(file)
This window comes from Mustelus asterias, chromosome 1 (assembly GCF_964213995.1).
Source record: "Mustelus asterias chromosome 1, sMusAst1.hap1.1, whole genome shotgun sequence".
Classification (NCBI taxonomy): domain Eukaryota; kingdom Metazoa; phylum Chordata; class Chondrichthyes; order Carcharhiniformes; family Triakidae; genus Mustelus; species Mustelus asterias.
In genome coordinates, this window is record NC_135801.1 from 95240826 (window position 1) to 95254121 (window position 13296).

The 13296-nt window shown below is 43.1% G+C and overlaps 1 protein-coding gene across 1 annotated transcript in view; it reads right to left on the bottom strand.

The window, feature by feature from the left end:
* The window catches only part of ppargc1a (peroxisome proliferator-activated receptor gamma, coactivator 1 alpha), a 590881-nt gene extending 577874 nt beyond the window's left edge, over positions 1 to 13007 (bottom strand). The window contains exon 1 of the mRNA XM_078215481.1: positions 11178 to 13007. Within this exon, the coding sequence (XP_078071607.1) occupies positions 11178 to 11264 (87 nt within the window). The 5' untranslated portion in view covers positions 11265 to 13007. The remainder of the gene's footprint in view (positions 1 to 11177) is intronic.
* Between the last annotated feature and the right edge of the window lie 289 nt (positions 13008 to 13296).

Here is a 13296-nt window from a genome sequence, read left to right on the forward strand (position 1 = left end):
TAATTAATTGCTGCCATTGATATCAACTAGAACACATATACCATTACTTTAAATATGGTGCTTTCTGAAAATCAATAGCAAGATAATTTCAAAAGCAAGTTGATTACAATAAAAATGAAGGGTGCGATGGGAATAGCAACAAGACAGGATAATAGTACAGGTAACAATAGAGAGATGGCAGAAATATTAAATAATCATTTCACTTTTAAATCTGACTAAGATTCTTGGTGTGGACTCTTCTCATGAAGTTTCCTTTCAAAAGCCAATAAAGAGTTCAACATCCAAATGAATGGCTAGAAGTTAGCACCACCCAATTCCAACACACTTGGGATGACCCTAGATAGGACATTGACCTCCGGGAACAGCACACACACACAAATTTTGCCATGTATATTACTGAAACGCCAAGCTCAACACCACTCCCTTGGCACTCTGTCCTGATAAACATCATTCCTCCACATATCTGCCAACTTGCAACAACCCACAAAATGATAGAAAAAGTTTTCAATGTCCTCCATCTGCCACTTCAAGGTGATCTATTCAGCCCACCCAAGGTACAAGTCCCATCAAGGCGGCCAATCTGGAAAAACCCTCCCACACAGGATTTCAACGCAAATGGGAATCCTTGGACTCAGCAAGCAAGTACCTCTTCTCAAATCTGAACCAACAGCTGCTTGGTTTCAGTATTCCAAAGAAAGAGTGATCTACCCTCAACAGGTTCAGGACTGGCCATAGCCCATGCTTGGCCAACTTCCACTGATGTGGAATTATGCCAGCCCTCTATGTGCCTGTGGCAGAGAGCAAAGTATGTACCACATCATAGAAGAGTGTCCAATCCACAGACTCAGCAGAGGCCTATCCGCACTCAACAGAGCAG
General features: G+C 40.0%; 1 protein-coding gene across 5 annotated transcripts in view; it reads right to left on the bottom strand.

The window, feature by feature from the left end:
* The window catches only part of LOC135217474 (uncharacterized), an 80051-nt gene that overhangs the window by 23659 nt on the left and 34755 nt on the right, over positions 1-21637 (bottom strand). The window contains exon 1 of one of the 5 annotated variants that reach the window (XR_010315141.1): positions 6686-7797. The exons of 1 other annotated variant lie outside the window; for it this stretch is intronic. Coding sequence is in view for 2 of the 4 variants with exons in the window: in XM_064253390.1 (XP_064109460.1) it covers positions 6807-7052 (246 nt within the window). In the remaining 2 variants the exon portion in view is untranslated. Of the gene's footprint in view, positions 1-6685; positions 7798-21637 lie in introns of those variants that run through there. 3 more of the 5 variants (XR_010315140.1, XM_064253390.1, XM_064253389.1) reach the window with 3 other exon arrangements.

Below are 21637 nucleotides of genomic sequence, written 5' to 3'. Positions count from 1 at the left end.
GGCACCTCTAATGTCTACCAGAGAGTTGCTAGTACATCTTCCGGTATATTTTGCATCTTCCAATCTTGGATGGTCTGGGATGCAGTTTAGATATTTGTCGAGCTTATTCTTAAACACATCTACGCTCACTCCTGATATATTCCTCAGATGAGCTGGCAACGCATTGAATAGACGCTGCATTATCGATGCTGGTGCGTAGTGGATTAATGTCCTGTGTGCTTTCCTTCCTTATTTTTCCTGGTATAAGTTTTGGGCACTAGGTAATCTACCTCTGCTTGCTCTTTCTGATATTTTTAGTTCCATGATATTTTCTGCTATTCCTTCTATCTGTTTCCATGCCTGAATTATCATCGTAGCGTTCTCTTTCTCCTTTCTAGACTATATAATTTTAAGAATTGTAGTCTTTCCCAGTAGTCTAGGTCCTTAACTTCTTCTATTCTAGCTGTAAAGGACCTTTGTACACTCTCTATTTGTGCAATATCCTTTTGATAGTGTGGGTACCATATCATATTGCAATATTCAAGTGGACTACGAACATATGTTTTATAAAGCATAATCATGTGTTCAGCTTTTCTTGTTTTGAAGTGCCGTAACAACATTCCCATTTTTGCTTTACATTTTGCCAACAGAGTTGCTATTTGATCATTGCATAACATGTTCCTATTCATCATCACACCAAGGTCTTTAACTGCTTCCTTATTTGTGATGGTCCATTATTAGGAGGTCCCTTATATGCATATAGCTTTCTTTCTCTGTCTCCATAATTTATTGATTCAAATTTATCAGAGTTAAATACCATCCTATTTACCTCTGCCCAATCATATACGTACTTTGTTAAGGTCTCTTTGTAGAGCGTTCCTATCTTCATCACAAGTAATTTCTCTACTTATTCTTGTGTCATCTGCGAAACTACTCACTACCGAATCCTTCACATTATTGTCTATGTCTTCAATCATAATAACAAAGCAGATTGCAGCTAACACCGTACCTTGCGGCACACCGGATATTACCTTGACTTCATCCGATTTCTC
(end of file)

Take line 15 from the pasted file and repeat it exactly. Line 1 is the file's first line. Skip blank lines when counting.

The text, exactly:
GGCACCTCTAATGTCTACCAGAGAGTTGCTAGTACATCTTCCGGTATATTTTGCATCTTCCAATCTTGGATGGTCTGGGATGCAGTTTAGATATTTGTCGAGCTTATTCTTAAACACATCTACGCTCACTCCTGATATATTCCTCAGATGAGCTGGCAACGCATTGAATAGACGCTGCATTATCGATGCTGGTGCGTAGTGGATTAATGTCCTGTGTGCTTTCCTTCCTTATTTTTCCTGGTATAAGTTTTGGGCACTAGGTAATCTACCTCTGCTTGCTCTTTCTGATATTTTTAGTTCCATGATATTTTCTGCTATTCCTTCTATCTGTTTCCATGCCTGAATTATCATCGTAGCGTTCTCTTTCTCCTTTCTAGACTATATAATTTTAAGAATTGTAGTCTTTCCCAGTAGTCTAGGTCCTTAACTTCTTCTATTCTAGCTGTAAAGGACCTTTGTACACTCTCTATTTGTGCAATATCCTTTTGATAGTGTGGGTACCATATCATATTGCAATATTCAAGTGGACTACGAACATATGTTTTATAAAGCATAATCATGTGTTCAGCTTTTCTTGTTTTGAAGTGCCGTAACAACATTCCCATTTTTGCTTTACATTTTGCCAACAGAGTTGCTATTTGATCATTGCATAACATGTTCCTATTCATCATCACACCAAGGTCTTTAACTGCTTCCTTATTTGTGATGGTCCATTATTAGGAGGTCCCTTATATGCATATAGCTTTCTTTCTCTGTCTCCATAATTTATTGATTCAAATTTATCAGAGTTAAATACCATCCTATTTACCTCTGCCCAATCATATACGTACTTTGTTAAGGTCTCTTTGTAGAGCGTTCCTATCTTCATCACAAGTAATTTCTCTACTTATTCTTGTGTCATCTGCGAAACTACTCACTACCGAATCCTTCACATTATTGTCTATGTCTTCAATCATAATAACAAAGCAGATTGCAGCTAACACCGTACCTTGCGGCACACCGGATATTACCTTGACTTCATCCGATTTCTC